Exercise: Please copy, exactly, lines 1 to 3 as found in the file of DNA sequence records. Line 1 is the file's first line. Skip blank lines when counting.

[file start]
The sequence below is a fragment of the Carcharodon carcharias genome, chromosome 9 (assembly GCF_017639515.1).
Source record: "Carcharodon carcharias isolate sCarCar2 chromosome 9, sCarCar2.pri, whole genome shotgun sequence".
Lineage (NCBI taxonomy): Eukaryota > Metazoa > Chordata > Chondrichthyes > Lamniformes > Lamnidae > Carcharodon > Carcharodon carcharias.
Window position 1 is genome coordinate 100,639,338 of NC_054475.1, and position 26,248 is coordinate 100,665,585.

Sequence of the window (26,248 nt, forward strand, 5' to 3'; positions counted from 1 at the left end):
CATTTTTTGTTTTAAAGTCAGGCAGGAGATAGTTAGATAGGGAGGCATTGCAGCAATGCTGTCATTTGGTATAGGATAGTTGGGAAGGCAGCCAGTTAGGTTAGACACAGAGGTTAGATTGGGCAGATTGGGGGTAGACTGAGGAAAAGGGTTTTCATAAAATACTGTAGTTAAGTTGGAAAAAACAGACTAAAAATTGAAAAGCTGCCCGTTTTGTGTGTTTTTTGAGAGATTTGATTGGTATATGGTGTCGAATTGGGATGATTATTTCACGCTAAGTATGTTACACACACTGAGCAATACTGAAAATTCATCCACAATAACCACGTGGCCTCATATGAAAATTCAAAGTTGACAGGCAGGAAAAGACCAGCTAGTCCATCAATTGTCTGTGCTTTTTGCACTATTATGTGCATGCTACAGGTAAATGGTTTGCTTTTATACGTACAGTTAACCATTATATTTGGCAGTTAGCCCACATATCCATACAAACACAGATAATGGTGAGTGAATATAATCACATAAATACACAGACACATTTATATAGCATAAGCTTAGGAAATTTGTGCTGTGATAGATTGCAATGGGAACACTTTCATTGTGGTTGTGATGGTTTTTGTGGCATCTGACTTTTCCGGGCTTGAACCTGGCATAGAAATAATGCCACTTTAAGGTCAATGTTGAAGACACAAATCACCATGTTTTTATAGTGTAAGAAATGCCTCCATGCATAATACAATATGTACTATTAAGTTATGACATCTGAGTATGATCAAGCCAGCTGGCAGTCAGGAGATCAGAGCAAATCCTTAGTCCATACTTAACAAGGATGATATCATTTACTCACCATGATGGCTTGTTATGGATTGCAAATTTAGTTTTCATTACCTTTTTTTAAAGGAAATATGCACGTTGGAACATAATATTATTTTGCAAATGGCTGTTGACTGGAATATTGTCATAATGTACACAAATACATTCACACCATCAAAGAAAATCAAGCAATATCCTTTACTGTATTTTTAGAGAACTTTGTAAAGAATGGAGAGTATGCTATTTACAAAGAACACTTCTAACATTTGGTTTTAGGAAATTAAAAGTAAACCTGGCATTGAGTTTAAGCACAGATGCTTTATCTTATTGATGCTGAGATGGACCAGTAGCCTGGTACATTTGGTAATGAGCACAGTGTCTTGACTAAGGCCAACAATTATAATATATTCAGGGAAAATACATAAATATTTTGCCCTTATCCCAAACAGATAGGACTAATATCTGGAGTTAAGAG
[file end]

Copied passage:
The sequence below is a fragment of the Carcharodon carcharias genome, chromosome 9 (assembly GCF_017639515.1).
Source record: "Carcharodon carcharias isolate sCarCar2 chromosome 9, sCarCar2.pri, whole genome shotgun sequence".
Lineage (NCBI taxonomy): Eukaryota > Metazoa > Chordata > Chondrichthyes > Lamniformes > Lamnidae > Carcharodon > Carcharodon carcharias.